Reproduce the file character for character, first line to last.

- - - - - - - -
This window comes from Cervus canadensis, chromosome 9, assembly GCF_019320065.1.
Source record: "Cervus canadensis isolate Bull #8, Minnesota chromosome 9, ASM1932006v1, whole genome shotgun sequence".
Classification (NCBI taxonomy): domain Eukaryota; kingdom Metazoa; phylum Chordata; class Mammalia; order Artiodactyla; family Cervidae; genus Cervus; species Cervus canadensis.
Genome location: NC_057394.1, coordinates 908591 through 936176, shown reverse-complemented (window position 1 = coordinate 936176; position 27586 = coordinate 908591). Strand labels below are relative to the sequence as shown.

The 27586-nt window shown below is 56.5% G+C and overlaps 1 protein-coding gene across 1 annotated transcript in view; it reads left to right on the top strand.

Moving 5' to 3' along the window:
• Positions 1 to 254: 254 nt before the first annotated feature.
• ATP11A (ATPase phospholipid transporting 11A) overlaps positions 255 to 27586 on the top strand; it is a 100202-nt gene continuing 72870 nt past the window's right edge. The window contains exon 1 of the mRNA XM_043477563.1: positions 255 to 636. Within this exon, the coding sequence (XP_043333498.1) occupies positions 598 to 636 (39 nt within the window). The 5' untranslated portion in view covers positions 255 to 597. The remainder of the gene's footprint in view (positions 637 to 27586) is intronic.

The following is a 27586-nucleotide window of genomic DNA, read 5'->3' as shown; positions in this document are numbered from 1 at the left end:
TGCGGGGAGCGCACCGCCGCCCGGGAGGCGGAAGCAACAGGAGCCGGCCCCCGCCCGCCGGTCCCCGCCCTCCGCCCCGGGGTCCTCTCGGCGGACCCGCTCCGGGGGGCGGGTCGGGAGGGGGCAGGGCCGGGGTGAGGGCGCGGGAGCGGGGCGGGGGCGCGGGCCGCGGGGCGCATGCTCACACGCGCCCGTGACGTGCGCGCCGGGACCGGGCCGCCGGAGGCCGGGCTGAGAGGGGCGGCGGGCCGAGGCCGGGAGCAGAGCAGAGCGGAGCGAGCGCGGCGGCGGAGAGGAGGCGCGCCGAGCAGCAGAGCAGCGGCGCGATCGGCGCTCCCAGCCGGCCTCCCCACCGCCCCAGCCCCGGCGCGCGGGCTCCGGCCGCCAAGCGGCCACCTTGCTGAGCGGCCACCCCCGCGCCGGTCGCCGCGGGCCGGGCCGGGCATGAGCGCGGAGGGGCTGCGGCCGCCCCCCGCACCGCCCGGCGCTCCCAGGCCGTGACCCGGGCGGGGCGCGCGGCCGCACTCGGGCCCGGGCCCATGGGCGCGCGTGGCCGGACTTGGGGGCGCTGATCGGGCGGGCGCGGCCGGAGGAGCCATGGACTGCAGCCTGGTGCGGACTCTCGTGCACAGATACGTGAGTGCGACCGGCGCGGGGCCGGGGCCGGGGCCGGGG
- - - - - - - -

This window comes from Cervus canadensis, chromosome 9, assembly GCF_019320065.1.
Source record: "Cervus canadensis isolate Bull #8, Minnesota chromosome 9, ASM1932006v1, whole genome shotgun sequence".
Classification (NCBI taxonomy): domain Eukaryota; kingdom Metazoa; phylum Chordata; class Mammalia; order Artiodactyla; family Cervidae; genus Cervus; species Cervus canadensis.
Genome location: NC_057394.1, coordinates 908591 through 936176, shown reverse-complemented (window position 1 = coordinate 936176; position 27586 = coordinate 908591). Strand labels below are relative to the sequence as shown.

The 27586-nt window shown below is 56.5% G+C and overlaps 1 protein-coding gene across 1 annotated transcript in view; it reads left to right on the top strand.

Moving 5' to 3' along the window:
• Positions 1 to 254: 254 nt before the first annotated feature.
• ATP11A (ATPase phospholipid transporting 11A) overlaps positions 255 to 27586 on the top strand; it is a 100202-nt gene continuing 72870 nt past the window's right edge. The window contains exon 1 of the mRNA XM_043477563.1: positions 255 to 636. Within this exon, the coding sequence (XP_043333498.1) occupies positions 598 to 636 (39 nt within the window). The 5' untranslated portion in view covers positions 255 to 597. The remainder of the gene's footprint in view (positions 637 to 27586) is intronic.

The following is a 27586-nucleotide window of genomic DNA, read 5'->3' as shown; positions in this document are numbered from 1 at the left end:
TGCGGGGAGCGCACCGCCGCCCGGGAGGCGGAAGCAACAGGAGCCGGCCCCCGCCCGCCGGTCCCCGCCCTCCGCCCCGGGGTCCTCTCGGCGGACCCGCTCCGGGGGGCGGGTCGGGAGGGGGCAGGGCCGGGGTGAGGGCGCGGGAGCGGGGCGGGGGCGCGGGCCGCGGGGCGCATGCTCACACGCGCCCGTGACGTGCGCGCCGGGACCGGGCCGCCGGAGGCCGGGCTGAGAGGGGCGGCGGGCCGAGGCCGGGAGCAGAGCAGAGCGGAGCGAGCGCGGCGGCGGAGAGGAGGCGCGCCGAGCAGCAGAGCAGCGGCGCGATCGGCGCTCCCAGCCGGCCTCCCCACCGCCCCAGCCCCGGCGCGCGGGCTCCGGCCGCCAAGCGGCCACCTTGCTGAGCGGCCACCCCCGCGCCGGTCGCCGCGGGCCGGGCCGGGCATGAGCGCGGAGGGGCTGCGGCCGCCCCCCGCACCGCCCGGCGCTCCCAGGCCGTGACCCGGGCGGGGCGCGCGGCCGCACTCGGGCCCGGGCCCATGGGCGCGCGTGGCCGGACTTGGGGGCGCTGATCGGGCGGGCGCGGCCGGAGGAGCCATGGACTGCAGCCTGGTGCGGACTCTCGTGCACAGATACGTGAGTGCGACCGGCGCGGGGCCGGGGCCGGGGCCGGGG